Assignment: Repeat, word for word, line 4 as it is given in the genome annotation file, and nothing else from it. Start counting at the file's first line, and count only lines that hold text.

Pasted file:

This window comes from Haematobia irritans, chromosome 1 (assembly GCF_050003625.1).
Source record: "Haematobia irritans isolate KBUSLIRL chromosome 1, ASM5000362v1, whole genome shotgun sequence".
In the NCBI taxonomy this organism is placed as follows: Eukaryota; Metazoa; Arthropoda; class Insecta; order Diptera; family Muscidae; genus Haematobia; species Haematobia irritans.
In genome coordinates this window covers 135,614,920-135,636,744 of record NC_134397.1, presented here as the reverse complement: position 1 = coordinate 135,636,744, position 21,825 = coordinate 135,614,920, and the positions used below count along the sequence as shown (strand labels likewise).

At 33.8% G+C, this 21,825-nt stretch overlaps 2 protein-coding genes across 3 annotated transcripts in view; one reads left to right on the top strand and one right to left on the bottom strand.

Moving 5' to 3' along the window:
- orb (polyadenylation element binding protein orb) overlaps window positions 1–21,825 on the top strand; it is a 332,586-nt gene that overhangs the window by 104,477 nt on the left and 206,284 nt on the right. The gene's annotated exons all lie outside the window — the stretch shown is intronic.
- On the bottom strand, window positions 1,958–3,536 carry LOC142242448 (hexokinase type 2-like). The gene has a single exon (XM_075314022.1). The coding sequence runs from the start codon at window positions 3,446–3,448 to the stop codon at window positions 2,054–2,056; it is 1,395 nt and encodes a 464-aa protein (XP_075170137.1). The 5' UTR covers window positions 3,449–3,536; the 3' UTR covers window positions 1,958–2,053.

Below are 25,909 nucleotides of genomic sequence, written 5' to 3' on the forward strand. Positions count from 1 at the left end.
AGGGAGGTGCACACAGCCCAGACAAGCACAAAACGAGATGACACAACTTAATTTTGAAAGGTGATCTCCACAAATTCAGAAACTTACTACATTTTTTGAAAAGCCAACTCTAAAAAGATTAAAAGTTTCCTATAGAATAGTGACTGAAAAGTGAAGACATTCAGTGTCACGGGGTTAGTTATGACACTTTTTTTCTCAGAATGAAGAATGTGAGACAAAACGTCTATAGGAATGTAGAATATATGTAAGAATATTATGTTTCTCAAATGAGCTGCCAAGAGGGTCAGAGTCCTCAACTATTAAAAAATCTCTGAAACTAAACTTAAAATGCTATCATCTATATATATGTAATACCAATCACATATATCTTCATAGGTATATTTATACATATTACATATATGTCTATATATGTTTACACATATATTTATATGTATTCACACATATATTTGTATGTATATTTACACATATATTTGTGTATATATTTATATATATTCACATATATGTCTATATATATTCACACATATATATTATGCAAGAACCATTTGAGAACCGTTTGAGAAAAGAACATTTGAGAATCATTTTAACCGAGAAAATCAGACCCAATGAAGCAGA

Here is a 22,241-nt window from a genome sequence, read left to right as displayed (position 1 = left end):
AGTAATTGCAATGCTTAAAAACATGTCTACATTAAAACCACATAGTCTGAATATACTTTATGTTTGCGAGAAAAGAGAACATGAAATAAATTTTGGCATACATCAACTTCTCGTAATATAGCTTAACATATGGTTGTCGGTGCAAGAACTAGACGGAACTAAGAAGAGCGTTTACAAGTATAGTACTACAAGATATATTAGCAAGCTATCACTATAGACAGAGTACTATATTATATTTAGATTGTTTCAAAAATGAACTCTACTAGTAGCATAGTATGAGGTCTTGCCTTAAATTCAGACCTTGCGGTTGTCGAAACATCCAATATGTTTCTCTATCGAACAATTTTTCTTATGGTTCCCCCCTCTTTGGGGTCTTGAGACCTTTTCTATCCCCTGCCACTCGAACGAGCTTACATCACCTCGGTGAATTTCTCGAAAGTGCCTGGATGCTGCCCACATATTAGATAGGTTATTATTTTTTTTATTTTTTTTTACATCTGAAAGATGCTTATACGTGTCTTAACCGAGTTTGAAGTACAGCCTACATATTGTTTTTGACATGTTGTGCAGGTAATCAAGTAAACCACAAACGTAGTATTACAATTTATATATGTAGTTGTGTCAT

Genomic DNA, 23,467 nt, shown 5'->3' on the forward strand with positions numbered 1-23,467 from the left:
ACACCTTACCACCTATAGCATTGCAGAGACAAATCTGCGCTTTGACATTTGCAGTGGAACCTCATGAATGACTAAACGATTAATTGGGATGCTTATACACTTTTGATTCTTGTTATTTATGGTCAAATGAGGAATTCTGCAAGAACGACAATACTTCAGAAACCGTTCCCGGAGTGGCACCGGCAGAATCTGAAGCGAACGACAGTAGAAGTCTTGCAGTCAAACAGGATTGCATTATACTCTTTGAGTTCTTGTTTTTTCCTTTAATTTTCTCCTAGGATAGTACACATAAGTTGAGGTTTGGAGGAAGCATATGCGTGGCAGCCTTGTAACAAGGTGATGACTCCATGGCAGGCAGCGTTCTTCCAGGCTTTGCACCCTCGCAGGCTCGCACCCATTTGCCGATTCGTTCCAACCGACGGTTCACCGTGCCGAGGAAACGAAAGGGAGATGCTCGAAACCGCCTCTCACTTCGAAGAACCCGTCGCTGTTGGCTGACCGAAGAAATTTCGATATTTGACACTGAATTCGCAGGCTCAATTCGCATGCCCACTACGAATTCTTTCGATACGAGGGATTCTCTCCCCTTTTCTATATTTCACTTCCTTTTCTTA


In genome coordinates this window covers 135,614,920-135,636,744 of record NC_134397.1, presented here as the reverse complement: position 1 = coordinate 135,636,744, position 21,825 = coordinate 135,614,920, and the positions used below count along the sequence as shown (strand labels likewise).